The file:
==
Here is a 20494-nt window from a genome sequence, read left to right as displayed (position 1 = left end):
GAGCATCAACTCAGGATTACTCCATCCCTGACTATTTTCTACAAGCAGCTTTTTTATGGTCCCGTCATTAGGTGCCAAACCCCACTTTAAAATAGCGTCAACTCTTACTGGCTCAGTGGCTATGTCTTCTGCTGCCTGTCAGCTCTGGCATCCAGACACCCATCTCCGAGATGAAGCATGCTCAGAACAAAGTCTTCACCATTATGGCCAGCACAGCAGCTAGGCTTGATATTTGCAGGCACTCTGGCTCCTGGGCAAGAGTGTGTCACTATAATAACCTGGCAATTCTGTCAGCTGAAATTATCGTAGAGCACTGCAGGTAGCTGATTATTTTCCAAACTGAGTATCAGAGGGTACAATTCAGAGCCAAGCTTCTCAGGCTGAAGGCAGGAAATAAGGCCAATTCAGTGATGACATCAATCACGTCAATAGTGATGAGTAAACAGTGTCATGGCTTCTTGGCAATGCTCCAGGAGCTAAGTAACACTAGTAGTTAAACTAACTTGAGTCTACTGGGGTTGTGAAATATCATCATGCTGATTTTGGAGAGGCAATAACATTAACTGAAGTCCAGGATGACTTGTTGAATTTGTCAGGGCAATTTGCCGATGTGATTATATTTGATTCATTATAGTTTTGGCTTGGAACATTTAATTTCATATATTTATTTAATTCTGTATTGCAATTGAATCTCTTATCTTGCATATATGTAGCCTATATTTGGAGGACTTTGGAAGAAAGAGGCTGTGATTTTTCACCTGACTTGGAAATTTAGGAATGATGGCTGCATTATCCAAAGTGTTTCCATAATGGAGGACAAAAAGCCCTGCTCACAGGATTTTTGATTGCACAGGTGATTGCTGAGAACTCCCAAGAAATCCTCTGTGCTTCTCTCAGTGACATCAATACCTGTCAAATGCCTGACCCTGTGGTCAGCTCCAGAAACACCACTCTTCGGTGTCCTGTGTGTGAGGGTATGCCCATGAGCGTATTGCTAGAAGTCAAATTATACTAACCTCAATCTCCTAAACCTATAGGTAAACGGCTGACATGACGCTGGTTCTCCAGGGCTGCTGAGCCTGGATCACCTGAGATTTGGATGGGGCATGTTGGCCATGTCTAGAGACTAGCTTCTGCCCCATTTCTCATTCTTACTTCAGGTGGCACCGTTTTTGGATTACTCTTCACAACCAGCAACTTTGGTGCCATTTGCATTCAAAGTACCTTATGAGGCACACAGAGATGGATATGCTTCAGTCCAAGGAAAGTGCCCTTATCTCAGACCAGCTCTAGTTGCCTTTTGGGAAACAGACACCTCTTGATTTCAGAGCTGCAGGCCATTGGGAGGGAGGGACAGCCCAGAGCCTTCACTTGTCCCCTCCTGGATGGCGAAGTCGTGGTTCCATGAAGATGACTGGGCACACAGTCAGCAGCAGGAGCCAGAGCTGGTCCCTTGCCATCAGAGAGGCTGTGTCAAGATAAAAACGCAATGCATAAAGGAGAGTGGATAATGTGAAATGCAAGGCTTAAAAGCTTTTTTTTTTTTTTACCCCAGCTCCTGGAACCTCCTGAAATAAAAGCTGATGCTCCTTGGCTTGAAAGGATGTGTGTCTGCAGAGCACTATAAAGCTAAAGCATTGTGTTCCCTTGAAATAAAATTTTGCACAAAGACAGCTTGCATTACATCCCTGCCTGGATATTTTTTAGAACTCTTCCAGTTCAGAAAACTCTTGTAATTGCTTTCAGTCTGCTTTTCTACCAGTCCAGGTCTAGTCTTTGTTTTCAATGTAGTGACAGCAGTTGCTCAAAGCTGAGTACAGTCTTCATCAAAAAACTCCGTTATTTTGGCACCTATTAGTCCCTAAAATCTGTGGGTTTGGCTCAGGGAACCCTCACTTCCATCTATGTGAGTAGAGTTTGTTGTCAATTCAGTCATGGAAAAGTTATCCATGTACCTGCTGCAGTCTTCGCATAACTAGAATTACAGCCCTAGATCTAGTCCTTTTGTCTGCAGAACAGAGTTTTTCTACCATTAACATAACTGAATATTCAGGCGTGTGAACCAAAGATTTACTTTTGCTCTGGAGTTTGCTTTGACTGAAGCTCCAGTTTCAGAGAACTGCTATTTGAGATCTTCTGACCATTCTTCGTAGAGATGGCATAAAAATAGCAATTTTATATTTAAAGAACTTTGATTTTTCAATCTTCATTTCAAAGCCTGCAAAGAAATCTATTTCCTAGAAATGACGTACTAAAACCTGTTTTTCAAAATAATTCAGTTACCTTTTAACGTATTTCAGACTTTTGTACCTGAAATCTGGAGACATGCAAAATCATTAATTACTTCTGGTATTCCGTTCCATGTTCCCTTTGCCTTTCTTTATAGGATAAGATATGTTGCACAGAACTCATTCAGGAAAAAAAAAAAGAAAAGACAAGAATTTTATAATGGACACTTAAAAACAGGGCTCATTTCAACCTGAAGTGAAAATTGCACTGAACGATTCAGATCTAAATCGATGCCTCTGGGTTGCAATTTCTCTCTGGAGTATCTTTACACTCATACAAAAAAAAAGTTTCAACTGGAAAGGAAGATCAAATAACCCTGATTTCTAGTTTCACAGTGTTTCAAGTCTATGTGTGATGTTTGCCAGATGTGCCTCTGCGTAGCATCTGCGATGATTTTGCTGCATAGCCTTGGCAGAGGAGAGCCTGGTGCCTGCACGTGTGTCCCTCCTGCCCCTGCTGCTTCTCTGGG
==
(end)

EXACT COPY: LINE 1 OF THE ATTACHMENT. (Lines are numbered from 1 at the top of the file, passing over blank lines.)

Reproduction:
Here is a 20494-nt window from a genome sequence, read left to right as displayed (position 1 = left end):